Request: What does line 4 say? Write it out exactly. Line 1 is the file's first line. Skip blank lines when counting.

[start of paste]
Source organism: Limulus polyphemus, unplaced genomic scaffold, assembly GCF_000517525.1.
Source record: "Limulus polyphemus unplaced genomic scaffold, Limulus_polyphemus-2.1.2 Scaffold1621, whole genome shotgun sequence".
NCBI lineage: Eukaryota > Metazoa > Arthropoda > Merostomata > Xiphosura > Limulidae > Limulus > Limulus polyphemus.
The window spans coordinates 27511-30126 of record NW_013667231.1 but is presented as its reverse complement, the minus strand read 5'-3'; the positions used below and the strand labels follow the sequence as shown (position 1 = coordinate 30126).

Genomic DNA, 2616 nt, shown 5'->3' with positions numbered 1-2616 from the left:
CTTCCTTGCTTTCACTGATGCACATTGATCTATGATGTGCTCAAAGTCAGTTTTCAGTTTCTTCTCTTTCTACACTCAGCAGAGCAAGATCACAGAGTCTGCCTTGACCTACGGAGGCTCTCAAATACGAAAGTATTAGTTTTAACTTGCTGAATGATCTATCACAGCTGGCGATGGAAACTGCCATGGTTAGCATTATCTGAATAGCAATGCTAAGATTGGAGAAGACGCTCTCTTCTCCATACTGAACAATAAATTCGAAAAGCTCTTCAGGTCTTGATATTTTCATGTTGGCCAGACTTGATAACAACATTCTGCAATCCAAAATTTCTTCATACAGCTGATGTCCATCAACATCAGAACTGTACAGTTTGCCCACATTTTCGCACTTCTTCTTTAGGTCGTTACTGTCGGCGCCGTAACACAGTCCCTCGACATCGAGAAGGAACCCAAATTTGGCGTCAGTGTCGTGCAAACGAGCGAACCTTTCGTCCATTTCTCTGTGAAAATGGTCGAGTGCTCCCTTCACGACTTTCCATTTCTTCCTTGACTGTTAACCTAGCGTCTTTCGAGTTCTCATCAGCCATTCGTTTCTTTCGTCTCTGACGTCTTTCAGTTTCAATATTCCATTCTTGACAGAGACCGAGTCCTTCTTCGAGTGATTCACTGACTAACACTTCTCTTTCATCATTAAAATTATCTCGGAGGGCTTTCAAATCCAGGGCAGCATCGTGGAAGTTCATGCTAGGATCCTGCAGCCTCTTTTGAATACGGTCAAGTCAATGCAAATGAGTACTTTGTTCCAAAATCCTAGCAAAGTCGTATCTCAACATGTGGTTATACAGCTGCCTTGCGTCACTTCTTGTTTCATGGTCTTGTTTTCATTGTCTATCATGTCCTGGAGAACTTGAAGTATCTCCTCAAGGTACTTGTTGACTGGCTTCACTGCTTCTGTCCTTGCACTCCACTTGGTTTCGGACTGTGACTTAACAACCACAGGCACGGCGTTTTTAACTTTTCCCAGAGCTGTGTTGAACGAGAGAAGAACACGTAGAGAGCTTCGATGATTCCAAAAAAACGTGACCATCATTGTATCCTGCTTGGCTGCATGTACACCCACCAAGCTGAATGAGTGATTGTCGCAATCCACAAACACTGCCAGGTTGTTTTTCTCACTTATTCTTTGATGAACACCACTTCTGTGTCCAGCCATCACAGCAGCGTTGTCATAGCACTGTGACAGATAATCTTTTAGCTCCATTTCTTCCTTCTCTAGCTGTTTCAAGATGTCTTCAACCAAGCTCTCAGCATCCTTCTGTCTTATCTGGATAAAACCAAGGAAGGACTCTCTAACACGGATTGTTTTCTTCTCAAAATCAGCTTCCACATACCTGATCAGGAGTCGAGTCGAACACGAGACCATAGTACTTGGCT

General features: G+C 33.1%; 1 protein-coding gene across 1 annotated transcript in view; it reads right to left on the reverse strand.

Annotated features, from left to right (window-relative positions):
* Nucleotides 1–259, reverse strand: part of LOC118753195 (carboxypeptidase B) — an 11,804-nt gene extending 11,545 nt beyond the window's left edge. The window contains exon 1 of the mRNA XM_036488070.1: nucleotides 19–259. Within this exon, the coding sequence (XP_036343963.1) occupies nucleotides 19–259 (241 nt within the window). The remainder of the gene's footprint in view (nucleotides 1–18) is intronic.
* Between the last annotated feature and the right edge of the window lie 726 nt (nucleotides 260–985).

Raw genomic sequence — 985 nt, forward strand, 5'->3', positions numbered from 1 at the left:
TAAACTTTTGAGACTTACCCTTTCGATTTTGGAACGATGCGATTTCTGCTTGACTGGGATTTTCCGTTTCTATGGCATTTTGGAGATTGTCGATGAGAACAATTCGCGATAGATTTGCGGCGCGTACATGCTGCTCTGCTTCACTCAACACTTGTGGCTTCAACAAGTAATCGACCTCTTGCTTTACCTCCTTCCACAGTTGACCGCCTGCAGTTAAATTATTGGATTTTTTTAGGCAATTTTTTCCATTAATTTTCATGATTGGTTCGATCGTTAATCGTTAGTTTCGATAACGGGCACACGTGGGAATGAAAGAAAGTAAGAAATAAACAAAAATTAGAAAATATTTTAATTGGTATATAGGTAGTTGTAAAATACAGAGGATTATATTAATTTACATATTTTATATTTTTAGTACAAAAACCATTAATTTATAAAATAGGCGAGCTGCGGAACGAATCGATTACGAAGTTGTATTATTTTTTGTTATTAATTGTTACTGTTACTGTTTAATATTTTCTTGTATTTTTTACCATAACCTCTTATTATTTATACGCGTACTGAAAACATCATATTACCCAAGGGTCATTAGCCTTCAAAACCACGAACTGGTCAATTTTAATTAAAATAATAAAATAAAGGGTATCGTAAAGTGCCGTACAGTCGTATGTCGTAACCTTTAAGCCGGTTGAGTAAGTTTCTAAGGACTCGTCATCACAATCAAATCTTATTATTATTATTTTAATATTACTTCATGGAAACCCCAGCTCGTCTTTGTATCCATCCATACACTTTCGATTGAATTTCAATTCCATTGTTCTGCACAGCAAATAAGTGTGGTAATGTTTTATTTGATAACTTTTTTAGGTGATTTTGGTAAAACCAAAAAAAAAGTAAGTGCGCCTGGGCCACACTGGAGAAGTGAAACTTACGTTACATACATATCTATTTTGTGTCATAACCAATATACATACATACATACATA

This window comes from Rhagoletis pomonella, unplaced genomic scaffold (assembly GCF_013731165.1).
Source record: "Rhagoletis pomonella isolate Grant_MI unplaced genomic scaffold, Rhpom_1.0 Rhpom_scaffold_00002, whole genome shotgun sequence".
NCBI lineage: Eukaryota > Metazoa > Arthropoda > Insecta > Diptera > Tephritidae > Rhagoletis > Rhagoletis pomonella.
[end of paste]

The window spans coordinates 27511-30126 of record NW_013667231.1 but is presented as its reverse complement, the minus strand read 5'-3'; the positions used below and the strand labels follow the sequence as shown (position 1 = coordinate 30126).